I read a bio of Loung Ung, the author of, First They Killed My Father, in which she said, she felt at home anywhere a pot of rice was on the stove. And although I've never known hunger as she had, I recognized the feeling. The contented smell of simmering rice, almost sweet, grounds me like nothing else. I'm rarely without a pot of it on the stove.
And according to Seductions of Rice neither are large parts of the world where rice is also an everyday staple. I picked up this book years ago from a chain store sale shelf and brought it home. I'm still wondering why it was on sale. The book is a testament to basic, slow and local foods around the globe that compliment, begin or end with rice.
Sometimes I simply look at the pictures, other times I read ingredients for recipes I'll never make but taste each one as if I already had. And when I feel armchair adventurous I read the stories that go with the rich photography, dishes and history. And I'm there.
Seductions Of Rice is a book as nourishing as the bowls of rice eaten day after day from Cambodia to California.
Do you have a favorite book that you pick up over the years that continues to offer up new surprises or takes you somewhere else but comforts you exactly where you are? A book with pictures for those times that words get to be too many?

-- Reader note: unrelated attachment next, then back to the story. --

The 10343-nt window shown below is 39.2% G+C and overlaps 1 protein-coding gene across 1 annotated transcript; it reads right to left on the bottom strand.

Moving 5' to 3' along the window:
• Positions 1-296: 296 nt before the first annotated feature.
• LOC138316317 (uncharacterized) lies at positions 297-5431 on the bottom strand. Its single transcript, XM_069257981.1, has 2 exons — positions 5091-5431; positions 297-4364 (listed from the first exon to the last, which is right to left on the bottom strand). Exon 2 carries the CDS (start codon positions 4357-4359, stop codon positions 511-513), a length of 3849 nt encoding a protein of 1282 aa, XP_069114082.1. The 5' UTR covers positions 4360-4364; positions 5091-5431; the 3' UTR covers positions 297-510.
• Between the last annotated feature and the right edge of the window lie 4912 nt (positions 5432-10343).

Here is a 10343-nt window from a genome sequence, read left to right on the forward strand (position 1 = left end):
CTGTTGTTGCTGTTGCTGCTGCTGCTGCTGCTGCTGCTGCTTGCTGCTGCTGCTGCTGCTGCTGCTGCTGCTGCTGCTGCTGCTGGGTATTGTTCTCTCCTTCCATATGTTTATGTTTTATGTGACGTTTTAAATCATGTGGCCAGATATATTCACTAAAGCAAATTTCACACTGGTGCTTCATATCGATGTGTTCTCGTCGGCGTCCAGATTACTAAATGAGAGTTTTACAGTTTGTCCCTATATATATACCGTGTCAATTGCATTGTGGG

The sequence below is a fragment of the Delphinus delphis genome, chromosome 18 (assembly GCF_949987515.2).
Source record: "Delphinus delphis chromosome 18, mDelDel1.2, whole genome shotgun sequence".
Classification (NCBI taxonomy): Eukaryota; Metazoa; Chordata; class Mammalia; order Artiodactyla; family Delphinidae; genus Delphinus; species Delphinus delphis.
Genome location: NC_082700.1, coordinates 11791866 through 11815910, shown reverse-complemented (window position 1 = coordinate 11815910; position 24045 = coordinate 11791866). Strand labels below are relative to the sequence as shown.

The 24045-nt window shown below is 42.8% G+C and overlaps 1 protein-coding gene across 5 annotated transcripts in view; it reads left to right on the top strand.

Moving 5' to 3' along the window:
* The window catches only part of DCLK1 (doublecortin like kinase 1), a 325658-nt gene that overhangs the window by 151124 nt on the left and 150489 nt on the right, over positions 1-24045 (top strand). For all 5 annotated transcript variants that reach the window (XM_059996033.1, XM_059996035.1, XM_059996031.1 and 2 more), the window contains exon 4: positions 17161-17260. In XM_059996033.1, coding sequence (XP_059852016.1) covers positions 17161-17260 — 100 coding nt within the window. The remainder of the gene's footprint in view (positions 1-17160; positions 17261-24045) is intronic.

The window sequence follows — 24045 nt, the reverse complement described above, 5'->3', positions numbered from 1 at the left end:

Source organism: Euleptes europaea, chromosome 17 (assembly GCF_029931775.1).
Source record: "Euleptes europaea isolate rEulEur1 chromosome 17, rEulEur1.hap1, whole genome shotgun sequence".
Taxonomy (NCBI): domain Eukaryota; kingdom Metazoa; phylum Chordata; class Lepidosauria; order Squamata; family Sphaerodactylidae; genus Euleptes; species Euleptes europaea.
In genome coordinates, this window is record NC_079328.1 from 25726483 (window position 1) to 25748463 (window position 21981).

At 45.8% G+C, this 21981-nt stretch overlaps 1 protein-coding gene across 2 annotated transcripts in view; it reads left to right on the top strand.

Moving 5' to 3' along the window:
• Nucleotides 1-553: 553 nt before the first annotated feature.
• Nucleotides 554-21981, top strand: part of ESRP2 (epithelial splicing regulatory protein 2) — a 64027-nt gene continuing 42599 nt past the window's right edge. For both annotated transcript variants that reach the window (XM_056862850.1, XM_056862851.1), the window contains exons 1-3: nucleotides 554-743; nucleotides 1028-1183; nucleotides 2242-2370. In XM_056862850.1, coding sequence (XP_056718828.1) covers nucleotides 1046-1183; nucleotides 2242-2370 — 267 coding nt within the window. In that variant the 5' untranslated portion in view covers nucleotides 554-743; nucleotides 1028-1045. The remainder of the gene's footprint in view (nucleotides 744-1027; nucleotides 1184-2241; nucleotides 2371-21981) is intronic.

Thursday, July 10, 2008
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Oooo, I'll have to think about your question, but this book looks like a winner!
I find myself visiting "Table" books frequently, or used art books that I've gotten at booksales. One in particular is a Time Life book on American Then and Now. The photographs are so striking as they document our national changes.
I must read _Where the Red Fern Grows_ every few years as well as the _Little House_ books. Sigh, good stuff!
You know, I really don't have a book like that. I suppose I have a few books with favorite sections - beautifully written - that I stop and savor every few years but none with pictures like you and Shannon describe.
the book that I read over and over (and the only one I've read more than 3 times) is Matilda by Roald Dahl, which I've read about 20 times. I think I am Matilda in a lot of ways (except my parents are nicer than hers), which is why I probably love the book so much.
donna - It looks like Andrew's Jamberry book is a good one with pictures and not too many words. Without kids of my own I resort to cook and travel books for pictures. It's obviously time I borrow some kids again.
going crunchy - Yeah, you go it. Sometimes photography can document the world in a way that words can only attempt too.
I've yet to read the Little House books but after all the comments about them here I know I need to.
green bean - I look forward to hearing some of your favorite book sections here on the book blog.
melissa - I don't know this book but I'm going to look it up. I love a book that's like an old friend, which is what Matilda sounds like.
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